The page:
Onset of action No evidence
Subsyndromal depression
Comparative efficacy Low One nonrandomized, open-label trial did not detect any difference between citalopram and sertraline. Findings from 2 placebo-controlled trials were insufficient to draw conclusions..
Comparative effectiveness No evidence
Quality of life No evidence
Onset of action No evidence
Key Question 1b: Greater efficacy and effectiveness with previously effective medications
Major depressive disorder No evidence
Dysthymia No evidence
Subsyndromal depression No evidence
Key Question 2a: Efficacy and effectiveness of second-generation antidepressants for maintaining responseor remission (i.e., preventing relapse or recurrence)
Comparative efficacy Moderate Based on findings from 3 efficacy trials, no significant differences exist between fluoxetine and sertraline, fluvoxamine and sertraline, and trazodone and venlafaxine for preventing relapse or recurrence. Whether this finding can be extrapolated to other second-generation antidepressants is unclear.
Comparative effectiveness No evidence
General effectiveness/efficacy Moderate Based on findings from 21 placebo-controlled trials, second-generation antidepressants are effective for preventing relapse or recurrence.
Key Question 2b: Efficacy and effectiveness of second-generation antidepressants in managingtreatment-resistant depression syndrome or treating recurrent depression
Managing treatment-resistant depression
Comparative efficacy Low Results from 1 fair trial support modestly better efficacy for venlafaxine compared with paroxetine.
Comparative effectiveness Moderate Results from 2 effectiveness studies are conflicting. Based on 1 good trial, no significant differences in effectiveness exist among bupropion SR, sertraline, and venlafaxine XR. One fair effectiveness trial found venlafaxine to be modestly superior to citalopram, fluoxetine, mirtazapine, paroxetine, and sertraline.
General effectiveness/efficacy Low No placebo-controlled evidence was identified. Uncontrolled, open-label evidence supports the general efficacy of second-generation antidepressants.
Treating recurrent depression
Comparative efficacy No evidence
Comparative effectiveness No evidence
Key Question 3a: Comparative efficacy and effectiveness of second-generation antidepressants fortreatment of depression in patients with accompanying symptom clusters
Anxiety
Comparative efficacy Moderate Results from 6 head-to-head trials and 1 placebo-controlled trial (all fair quality) suggest that efficacy does not differ substantially for treatment of depression in patients with accompanying anxiety.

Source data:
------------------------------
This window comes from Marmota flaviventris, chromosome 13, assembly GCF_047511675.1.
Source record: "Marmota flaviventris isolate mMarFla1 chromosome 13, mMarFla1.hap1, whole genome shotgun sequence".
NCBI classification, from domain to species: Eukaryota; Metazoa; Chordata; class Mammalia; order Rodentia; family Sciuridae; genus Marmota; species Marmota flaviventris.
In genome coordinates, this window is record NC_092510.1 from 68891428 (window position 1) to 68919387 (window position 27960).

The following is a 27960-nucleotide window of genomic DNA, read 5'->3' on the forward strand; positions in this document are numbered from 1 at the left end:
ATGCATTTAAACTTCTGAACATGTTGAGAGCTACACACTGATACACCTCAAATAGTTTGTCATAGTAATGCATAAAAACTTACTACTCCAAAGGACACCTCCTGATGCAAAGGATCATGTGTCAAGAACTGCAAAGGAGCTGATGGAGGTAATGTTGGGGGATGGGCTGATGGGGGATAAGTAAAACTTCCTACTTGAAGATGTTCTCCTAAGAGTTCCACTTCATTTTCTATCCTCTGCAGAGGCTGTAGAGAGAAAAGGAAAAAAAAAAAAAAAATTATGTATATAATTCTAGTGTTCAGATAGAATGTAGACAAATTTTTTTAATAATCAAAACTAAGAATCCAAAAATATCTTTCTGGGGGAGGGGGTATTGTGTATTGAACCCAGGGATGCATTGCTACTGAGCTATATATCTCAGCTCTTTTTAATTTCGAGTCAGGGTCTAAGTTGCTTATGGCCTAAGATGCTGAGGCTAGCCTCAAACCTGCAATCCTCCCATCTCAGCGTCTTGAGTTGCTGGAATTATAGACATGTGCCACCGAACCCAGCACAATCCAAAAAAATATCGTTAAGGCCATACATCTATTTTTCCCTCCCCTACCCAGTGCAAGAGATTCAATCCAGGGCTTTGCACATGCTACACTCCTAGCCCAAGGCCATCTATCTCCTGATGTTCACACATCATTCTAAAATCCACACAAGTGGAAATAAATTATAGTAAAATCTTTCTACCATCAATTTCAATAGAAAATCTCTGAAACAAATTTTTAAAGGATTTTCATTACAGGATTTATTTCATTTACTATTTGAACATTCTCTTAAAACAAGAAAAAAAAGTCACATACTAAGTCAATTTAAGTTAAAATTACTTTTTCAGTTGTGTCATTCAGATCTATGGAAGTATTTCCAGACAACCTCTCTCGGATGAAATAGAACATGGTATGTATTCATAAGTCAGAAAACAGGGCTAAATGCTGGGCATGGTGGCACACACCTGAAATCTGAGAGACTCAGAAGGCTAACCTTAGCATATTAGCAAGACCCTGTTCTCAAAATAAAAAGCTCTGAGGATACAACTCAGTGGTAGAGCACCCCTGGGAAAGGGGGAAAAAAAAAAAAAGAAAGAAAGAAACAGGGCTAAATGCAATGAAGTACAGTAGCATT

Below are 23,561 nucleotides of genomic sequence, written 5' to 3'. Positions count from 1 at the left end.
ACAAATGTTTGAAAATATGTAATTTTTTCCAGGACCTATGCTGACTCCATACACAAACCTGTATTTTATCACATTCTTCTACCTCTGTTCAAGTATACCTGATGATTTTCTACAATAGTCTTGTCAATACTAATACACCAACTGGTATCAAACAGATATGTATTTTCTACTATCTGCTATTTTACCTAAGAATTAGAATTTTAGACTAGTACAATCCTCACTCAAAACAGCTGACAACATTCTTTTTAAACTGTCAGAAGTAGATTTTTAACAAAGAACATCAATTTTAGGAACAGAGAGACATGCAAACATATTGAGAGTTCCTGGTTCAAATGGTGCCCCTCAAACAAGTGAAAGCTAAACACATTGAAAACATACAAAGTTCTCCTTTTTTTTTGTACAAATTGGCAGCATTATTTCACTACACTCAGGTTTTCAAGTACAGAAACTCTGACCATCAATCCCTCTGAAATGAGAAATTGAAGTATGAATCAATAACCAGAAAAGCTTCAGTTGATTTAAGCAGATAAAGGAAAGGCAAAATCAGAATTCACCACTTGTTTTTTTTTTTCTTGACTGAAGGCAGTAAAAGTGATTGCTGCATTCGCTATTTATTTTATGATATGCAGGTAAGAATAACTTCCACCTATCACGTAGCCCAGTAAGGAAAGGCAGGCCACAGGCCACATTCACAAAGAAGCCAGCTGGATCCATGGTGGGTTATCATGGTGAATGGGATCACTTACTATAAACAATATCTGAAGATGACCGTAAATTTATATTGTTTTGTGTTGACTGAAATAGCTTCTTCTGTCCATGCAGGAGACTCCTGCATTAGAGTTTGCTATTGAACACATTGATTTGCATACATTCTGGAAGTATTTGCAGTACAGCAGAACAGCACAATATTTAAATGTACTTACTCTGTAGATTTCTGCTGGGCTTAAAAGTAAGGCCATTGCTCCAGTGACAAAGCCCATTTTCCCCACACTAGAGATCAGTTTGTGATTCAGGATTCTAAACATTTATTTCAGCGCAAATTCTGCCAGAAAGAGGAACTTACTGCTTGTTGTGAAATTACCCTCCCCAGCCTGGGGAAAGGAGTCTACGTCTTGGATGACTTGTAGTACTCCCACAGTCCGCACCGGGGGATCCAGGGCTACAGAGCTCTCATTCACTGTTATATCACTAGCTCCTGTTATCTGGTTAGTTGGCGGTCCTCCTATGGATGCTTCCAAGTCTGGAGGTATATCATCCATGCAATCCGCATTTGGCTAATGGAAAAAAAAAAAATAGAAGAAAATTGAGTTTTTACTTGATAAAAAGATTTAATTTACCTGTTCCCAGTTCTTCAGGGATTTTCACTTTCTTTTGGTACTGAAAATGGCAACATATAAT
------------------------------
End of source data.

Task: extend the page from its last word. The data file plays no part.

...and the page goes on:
Comparative effectiveness No evidence
Insomnia
Comparative efficacy Low Evidence from 3 fair head-to-head studies is insufficient to draw conclusions about treating depression in patients with coexisting insomnia. Results are limited by study design.
Comparative effectiveness No evidence
Melancholia
Comparative efficacy Low Evidence from 2 fair head-to-head studies, 1 poor head-to-head study, and 1 fair placebo-controlled trial is insufficient to draw conclusions about treating depression in patients with coexisting insomnia. Results are inconsistent across studies.
Comparative effectiveness No evidence
Pain
Comparative efficacy Low Evidence from 1 fair placebo-controlled study is insufficient to draw conclusions about treating depression in patients with coexisting pain. Results from head-to-head trials are not available.
Comparative effectiveness No evidence
Psychomotor change
Comparative efficacy Low Evidence from 1 fair head-to-head trial is insufficient to draw conclusions about the comparative efficacy for treating depression in patients with coexisting psychomotor change. Results indicate that comparative outcomes for psychomotor retardation and psychomotor change may be different.
Comparative effectiveness No evidence
Somatization
Comparative efficacy No evidence
Comparative effectiveness No evidence
Key Question 3b: Comparative efficacy and effectiveness of second-generation antidepressants for treatmentof symptom clusters in patients with depression
Anxiety
Comparative efficacy Moderate Results from 10 fair head-to-head trials and 2 fair placebo-controlled trials suggest that no substantial differences in efficacy exist among second-generation antidepressants for treatment of accompanying anxiety symptoms.
Comparative effectiveness No evidence
Insomnia
Comparative efficacy Low Evidence from 6 fair head-to-head trials is insufficient to draw conclusions about treating insomnia in depressed patients. Results are limited by study design; differences in outcomes are of unknown clinical significance.
Comparative effectiveness No evidence
Melancholia
Comparative efficacy No evidence
Comparative effectiveness No evidence
Pain
Comparative efficacy Low Evidence from 2 head-to-head trials (1 fair, 1 poor) and 3 placebo-controlled trials is insufficient to draw conclusions about treating coexisting pain in depressed patients. Results indicate no difference in efficacy but are limited by study design.
Comparative effectiveness No evidence
Psychomotor change
Comparative efficacy No evidence
Comparative effectiveness No evidence